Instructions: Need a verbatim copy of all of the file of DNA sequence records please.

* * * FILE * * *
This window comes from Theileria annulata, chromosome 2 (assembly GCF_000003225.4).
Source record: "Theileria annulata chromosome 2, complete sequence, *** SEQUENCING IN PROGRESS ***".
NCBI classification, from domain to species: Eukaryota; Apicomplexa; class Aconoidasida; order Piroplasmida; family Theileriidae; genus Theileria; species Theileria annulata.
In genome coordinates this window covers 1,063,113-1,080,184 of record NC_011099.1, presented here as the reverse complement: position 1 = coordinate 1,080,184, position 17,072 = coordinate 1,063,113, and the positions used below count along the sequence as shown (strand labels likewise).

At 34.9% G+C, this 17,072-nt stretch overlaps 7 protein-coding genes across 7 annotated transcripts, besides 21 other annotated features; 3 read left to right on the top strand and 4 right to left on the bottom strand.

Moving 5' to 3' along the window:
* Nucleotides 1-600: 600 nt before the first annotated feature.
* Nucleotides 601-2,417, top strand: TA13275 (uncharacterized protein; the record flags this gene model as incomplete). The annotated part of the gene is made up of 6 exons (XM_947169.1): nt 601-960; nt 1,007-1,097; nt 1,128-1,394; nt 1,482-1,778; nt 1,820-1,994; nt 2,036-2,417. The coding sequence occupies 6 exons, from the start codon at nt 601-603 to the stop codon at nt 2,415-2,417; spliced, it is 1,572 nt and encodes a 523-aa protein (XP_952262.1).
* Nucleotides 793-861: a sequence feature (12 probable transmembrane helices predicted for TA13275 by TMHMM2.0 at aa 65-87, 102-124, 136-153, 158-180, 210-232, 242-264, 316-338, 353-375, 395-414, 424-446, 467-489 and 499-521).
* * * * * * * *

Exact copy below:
This window comes from Theileria annulata, chromosome 2 (assembly GCF_000003225.4).
Source record: "Theileria annulata chromosome 2, complete sequence, *** SEQUENCING IN PROGRESS ***".
NCBI classification, from domain to species: Eukaryota; Apicomplexa; class Aconoidasida; order Piroplasmida; family Theileriidae; genus Theileria; species Theileria annulata.
In genome coordinates this window covers 1,063,113-1,080,184 of record NC_011099.1, presented here as the reverse complement: position 1 = coordinate 1,080,184, position 17,072 = coordinate 1,063,113, and the positions used below count along the sequence as shown (strand labels likewise).

At 34.9% G+C, this 17,072-nt stretch overlaps 7 protein-coding genes across 7 annotated transcripts, besides 21 other annotated features; 3 read left to right on the top strand and 4 right to left on the bottom strand.

Moving 5' to 3' along the window:
* Nucleotides 1-600: 600 nt before the first annotated feature.
* Nucleotides 601-2,417, top strand: TA13275 (uncharacterized protein; the record flags this gene model as incomplete). The annotated part of the gene is made up of 6 exons (XM_947169.1): nt 601-960; nt 1,007-1,097; nt 1,128-1,394; nt 1,482-1,778; nt 1,820-1,994; nt 2,036-2,417. The coding sequence occupies 6 exons, from the start codon at nt 601-603 to the stop codon at nt 2,415-2,417; spliced, it is 1,572 nt and encodes a 523-aa protein (XP_952262.1).
* Nucleotides 793-861: a sequence feature (12 probable transmembrane helices predicted for TA13275 by TMHMM2.0 at aa 65-87, 102-124, 136-153, 158-180, 210-232, 242-264, 316-338, 353-375, 395-414, 424-446, 467-489 and 499-521).